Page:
• Astoria is redundant when you can get the same or better quality apps from iOS, and you don't know me. Besides that, my point remains, contrary to yours, that people will invest in this because I believe that there is a greater incentive to back Centennial than Islandwood, because there are literally millions of legacy apps on millions of PCs in use every day.
  • I have way more apps on my PC than any of my family members phones do. I can't do everything I need to do on my phone, there isn't enough power or applications in a phone to do what I need. I can't do any programming from my phone, nor can I do video editing, or music production. - Sent From Mars
  • Finnaly, someone understands this. Their iPhone, Android or Windows Phone will never be as powerful as a computer. Maybe in a hundred years, but by then, we'd have computers implanted into our MINDS, so the government can keep a CLOSER watch on what we do. Lol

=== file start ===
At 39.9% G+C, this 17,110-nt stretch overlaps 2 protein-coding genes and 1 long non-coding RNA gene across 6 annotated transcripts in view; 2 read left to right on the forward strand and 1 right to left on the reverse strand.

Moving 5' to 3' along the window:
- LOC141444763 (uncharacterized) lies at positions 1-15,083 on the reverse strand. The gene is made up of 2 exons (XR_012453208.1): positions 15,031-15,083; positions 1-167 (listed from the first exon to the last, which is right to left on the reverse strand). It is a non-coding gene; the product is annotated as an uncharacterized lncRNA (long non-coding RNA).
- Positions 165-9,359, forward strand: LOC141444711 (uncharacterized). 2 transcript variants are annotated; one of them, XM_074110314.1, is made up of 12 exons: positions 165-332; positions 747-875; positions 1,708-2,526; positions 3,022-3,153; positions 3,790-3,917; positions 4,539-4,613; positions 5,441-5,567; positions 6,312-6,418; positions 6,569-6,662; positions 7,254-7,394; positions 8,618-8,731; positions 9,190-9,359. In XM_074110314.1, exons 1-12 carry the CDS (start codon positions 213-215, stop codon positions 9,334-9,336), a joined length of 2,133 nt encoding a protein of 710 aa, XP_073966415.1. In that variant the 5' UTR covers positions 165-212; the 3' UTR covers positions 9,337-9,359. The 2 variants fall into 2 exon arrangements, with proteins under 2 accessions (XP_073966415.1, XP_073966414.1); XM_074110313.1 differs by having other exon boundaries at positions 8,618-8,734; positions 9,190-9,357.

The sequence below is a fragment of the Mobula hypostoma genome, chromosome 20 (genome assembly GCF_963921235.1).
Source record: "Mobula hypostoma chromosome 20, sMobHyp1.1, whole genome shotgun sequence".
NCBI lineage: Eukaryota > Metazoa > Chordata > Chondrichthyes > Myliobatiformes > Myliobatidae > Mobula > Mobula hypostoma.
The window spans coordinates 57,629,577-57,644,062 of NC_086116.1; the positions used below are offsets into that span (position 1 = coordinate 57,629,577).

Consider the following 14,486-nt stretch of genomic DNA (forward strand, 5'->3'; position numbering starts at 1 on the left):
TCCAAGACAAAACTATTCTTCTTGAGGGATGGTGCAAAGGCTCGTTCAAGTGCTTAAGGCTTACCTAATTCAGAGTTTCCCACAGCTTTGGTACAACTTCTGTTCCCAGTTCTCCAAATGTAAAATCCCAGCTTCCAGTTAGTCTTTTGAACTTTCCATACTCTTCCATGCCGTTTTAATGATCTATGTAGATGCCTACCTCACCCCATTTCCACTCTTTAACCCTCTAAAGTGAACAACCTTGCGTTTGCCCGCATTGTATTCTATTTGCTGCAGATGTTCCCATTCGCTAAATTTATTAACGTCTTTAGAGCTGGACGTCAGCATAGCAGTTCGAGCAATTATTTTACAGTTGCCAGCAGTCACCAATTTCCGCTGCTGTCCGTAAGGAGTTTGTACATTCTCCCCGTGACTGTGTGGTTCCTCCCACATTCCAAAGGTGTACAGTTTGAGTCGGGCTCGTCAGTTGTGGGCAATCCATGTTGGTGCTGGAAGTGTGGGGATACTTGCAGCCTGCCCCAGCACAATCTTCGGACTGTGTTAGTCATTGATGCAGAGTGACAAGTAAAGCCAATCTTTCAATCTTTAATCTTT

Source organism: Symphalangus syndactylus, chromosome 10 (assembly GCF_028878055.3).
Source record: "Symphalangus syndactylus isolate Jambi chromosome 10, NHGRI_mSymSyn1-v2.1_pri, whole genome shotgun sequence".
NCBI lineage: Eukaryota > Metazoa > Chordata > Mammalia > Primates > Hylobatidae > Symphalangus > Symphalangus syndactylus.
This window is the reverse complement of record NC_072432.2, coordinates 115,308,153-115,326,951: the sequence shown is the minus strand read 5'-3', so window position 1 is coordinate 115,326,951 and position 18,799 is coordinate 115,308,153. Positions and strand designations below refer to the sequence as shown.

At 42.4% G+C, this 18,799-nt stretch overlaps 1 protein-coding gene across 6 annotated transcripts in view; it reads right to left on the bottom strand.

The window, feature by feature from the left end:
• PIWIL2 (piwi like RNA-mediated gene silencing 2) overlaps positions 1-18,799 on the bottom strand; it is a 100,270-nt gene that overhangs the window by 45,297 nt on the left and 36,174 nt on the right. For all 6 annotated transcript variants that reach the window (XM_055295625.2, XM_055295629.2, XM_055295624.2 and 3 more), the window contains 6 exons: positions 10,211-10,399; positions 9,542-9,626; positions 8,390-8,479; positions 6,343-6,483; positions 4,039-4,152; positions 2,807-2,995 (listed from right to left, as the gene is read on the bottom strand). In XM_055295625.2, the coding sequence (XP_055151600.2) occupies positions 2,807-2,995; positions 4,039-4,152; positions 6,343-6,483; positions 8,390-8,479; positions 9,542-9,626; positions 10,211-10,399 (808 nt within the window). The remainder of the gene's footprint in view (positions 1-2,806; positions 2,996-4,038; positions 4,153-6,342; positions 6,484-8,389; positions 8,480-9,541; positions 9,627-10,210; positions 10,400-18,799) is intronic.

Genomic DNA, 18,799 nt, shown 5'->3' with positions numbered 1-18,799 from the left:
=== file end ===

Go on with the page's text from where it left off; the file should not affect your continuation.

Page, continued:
• I don't know about Centenial, but you got it wrong about Astoria's cancelation. Not enough Android users? Really? How does number of user directly related with this? Not enough Android apps? Now I ask you, how many quality and mass used apps on Android that does not exist in iOS? Facebook has iOS version, Twitter has iOS version, Uber has iOS version, CoC has iOS version, heck, the company I work for, MediMobile, has iOS version (and way better than our Android counterpart), etc. And most of the time, iOS version can either slightly or greatly better than it's Android counterpart. So why bother to allocate developers to make a bridge that will definitely overshadowed by the other bridge? This is what he calls redundant. And how does Centenial redundant with Islandwood? Does those iOS apps has desktop version too? Anyway, sure, legacy desktop app cannot run on phone per se. But, doesn't they build Centenial exactly to address that? If legacy desktop app can successfully converted to UWP, then those Continuum users can actually use those ported desktop apps when connected to larger screen.